Rights to Chilean illustrator’s revered comic Locke & Key Universe bought by Steven Spielberg’s Dreamworks Studios

The rights to Chilean illustrator Gabriel Rodriguez’ most recent comic, Locke & Key, have just been bought by Andy Kurtzman and Bob Orci (Star Trek, Mission Impossible 3) in a partnership with Steven Spielbergs’ Dreamworks Studios. Collaborating as lead writer on the film will be Josh Friedman (Terminator: The Sarah Connor Chronicles), and Fox Studios hopes to air a TV series later this year.

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Born and raised in Santiago, Chilean comic artist Gabriel Rodriguez began drawing at four and has since been on a voyage that has taken him all the way to Hollywood.

After a working independently on a few jobs in Chile, Rodriguez contacted IDW Publishing in California for a casting for the well known series Crime Scene Investigation (CSI). He worked for three years with IDW on various adaptation projects which included a comic from George Romero’s Land Of The Dead, Clive Barker’s novel The Great And Secret Show and Robert Zemeckis’ Beowulf.

In 2008, Rodriguez hit the big time, starting work on the original Locke and Key project with Joe Hill, the son of the famous writer Stephen King. Hill was known for his short stories, but when contacted by IDW he turned out to be a huge comic book fan. The collaboration, Rodriguez first entirely original author project, was a hugely important project for him.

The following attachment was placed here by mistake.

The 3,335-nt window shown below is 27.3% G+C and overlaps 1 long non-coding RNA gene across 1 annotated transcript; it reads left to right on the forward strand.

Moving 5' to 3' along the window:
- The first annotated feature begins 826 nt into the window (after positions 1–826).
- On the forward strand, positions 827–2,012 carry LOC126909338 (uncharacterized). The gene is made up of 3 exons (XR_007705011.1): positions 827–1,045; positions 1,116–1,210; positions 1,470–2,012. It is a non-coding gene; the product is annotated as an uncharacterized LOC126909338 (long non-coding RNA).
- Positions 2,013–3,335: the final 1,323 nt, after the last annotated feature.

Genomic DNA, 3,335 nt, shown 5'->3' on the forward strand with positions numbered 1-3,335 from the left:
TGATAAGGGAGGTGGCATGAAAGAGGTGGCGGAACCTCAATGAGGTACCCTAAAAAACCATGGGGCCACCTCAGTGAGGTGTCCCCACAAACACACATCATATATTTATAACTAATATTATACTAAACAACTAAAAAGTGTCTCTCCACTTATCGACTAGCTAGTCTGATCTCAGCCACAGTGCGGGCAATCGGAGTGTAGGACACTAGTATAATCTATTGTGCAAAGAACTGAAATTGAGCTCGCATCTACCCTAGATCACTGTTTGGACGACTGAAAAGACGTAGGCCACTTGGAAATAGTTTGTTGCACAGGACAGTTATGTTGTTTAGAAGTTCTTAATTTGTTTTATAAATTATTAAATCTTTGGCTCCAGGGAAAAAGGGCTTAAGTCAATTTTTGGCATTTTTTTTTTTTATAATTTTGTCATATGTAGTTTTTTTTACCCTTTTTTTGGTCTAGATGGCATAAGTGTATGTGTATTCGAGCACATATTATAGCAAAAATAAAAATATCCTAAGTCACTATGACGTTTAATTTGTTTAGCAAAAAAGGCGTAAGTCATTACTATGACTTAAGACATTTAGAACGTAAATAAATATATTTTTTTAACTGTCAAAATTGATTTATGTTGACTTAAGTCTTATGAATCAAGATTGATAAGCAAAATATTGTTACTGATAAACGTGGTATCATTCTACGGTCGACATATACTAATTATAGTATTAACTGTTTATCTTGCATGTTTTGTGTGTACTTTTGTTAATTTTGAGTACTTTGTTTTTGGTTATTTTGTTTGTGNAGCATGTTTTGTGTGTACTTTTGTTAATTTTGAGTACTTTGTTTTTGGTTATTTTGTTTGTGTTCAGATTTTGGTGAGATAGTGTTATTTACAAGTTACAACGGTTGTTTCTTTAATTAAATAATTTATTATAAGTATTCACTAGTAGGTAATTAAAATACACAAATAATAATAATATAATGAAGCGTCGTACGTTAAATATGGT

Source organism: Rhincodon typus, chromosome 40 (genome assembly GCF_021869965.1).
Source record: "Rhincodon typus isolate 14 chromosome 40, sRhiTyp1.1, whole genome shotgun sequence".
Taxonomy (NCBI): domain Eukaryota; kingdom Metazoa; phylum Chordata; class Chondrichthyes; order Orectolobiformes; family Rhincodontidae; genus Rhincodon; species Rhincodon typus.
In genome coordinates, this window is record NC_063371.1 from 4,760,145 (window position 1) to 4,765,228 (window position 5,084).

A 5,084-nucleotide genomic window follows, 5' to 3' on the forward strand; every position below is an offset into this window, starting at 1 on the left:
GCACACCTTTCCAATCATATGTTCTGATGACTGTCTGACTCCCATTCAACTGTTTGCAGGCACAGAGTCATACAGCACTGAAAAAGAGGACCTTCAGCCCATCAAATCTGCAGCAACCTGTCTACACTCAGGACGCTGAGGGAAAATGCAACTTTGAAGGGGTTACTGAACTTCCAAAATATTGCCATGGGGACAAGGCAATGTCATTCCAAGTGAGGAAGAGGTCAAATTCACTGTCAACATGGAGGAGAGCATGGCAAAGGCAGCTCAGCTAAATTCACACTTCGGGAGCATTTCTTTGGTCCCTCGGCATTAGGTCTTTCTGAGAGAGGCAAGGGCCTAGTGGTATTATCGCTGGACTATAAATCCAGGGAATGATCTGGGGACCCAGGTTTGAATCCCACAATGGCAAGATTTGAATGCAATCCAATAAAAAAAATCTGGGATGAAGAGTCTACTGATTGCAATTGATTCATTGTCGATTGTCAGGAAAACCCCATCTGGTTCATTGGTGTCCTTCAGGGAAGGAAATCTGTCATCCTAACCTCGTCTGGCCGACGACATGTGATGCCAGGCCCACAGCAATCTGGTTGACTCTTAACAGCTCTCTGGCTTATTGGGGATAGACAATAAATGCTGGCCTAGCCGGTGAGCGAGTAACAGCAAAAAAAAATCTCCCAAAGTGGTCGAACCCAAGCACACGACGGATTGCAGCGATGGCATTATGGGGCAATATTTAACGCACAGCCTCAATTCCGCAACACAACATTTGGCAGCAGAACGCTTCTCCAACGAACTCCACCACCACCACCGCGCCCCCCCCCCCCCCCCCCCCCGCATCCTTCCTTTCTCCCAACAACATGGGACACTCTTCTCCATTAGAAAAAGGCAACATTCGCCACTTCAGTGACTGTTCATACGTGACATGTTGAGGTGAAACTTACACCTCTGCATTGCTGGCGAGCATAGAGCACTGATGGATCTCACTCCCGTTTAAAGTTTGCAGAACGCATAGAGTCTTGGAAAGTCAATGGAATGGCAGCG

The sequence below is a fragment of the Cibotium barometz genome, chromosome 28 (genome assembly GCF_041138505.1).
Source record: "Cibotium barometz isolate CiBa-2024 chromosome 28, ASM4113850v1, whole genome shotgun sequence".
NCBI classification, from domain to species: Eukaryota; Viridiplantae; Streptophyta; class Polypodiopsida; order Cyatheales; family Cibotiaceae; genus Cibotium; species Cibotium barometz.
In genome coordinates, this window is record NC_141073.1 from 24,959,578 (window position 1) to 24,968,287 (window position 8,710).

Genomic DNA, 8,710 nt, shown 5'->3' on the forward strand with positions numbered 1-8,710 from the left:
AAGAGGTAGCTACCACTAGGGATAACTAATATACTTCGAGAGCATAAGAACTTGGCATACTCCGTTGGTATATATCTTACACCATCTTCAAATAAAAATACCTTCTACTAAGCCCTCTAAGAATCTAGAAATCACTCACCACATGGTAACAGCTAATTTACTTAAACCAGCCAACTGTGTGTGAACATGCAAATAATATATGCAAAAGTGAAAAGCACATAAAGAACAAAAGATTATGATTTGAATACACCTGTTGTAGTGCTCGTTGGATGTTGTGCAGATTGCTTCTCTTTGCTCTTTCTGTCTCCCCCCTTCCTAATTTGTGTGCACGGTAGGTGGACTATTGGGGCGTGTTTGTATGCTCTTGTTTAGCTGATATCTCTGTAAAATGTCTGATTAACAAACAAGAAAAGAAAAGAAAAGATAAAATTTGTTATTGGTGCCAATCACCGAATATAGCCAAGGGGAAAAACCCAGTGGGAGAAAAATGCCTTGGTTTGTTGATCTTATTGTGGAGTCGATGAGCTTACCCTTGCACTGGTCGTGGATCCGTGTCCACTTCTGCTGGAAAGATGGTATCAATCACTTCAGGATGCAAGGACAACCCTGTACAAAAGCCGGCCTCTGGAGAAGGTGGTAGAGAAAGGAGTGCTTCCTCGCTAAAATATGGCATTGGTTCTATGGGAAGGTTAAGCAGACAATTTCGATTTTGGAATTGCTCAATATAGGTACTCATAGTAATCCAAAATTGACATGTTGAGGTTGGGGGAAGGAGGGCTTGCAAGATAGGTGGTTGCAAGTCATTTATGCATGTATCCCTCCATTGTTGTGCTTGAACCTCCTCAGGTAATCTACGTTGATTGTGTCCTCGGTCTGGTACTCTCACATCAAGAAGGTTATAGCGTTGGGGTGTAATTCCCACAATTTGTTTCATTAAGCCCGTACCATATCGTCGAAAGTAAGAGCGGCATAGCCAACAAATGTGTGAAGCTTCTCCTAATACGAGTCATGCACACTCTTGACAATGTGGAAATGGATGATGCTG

“The creative process flowed incredibly naturally”, said Rodriguez. “I received the script from the first issue as a reference to develop characters and locations for the story. Joe liked them a lot, so I got absolute freedom to develop the visual part, and then we started collaborating as co-creators of the Locke & Key Universe.”

The novel, Rodriguez says, is about several things simultaneously.

“On the surface, it’s about a family that inherits a mansion where there are keys and doors with magic powers. The family has to face and evil and a merciless enemy that wants a key that releases a secret, terrible power. But also the novel charts a family that struggles to overcome tragedy, a story of grief, family ties and the sometimes painful process of leaving your childhood behind and building your mature self.”

IDW described Rodriguez’ drawing style as ‘astounding.’ Despite his having exported his talents to America, he still feels a part of the Chilean comic scene. When asked what his influences were he of course refers to European Classics Tintin and Asterix. But he also says he was strongly influenced by Themo Lobo’s work in the Chilean comic series Mampato.

“It’s got wonderful drawings, but also manages strong storytelling abilities and an incredible management of emotional expression.”

Rodriguez is now settled with his family in Chile and feels no desire to move into the spotlight in America. He travels from time to time to visit shoot locations, and Hill, who has become a good friend.

This post is also available in Spanish